A common complaint from movie critics when summer rolls along are that all the studio movies are either sequels, remakes, or based on video games, comic books, or television shows. So when a big budget movie based on an original screenplay comes out they get a little overzealous in their praise. Even if the movie isn’t all that original.
I saw Inception last week, but I’d already seen it eleven years earlier when it was called The Matrix. I saw it a year before that too when it was called Dark City.
Inception is visually stunning and for the most part has riveting tension which keeps you interested, but it’s neither fun nor thought provoking. It’s a movie filled with rules and complications, but is not what one could call complex. Some reviews have compared it to a Stanley Kubrick flick. From technical aspects of filmmaking perhaps that argument could be made, but on an artistic level that kind of talk is blasphemy.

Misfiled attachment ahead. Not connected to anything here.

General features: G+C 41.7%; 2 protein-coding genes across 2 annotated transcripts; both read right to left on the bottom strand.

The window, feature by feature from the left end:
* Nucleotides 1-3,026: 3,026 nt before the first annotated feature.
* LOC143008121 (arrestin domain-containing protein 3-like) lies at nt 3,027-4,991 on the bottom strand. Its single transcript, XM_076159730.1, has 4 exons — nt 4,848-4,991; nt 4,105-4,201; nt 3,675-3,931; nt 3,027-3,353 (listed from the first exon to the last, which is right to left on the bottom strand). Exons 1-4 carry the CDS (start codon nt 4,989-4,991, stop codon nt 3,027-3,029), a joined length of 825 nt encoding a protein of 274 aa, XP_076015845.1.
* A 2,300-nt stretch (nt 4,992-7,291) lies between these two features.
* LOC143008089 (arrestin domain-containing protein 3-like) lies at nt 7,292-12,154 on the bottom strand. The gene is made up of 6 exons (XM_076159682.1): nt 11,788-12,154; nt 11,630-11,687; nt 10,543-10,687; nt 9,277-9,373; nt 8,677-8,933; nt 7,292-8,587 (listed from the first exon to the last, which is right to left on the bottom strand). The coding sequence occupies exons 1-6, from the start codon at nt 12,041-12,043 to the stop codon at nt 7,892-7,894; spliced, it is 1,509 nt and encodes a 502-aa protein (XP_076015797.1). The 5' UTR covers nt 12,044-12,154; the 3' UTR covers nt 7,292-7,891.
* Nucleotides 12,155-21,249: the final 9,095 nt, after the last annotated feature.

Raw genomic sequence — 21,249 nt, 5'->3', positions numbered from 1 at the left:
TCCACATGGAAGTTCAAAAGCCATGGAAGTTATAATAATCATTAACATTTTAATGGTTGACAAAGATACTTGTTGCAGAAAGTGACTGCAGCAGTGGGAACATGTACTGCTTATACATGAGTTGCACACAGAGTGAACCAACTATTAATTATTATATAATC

In most of Kubrick’s work you could leave the theater with a hundred different interpretations and none of them being correct. When you leave Inception the only debates you can have are how many movies Leonardo DiCaprio has portrayed a doomed lover and whether supporting actor Joseph Gordon-Levitt’s Keanuesque performance was a deliberate tip of the hat to The Matrix. (There is also a true or false open ended question before the end of the credits as opposed to the essay questions at the ends of Eyes Wide Shut and 2001).
It’s a shame. When director Christopher Nolan started out he made some really great, original movies in The Following and Memento. Memento took the kind of original idea of telling its story backwards (Seinfeld had already done a backwards episode years earlier and Tarantino had made out of sequence narratives in movies the norm in the nineties), but beyond the gimmick Memento was a movie you could watch endless times and still catch a new detail. Nolan’s more recent movies The Prestige, The Dark Knight, and Inception have all been classy and kind of good, but they lack characters that you grow attached toward, moments that you remember or ideas that blow your mind. They’re as cold and heartless as cheating on your wife with a robot. And not half as fun.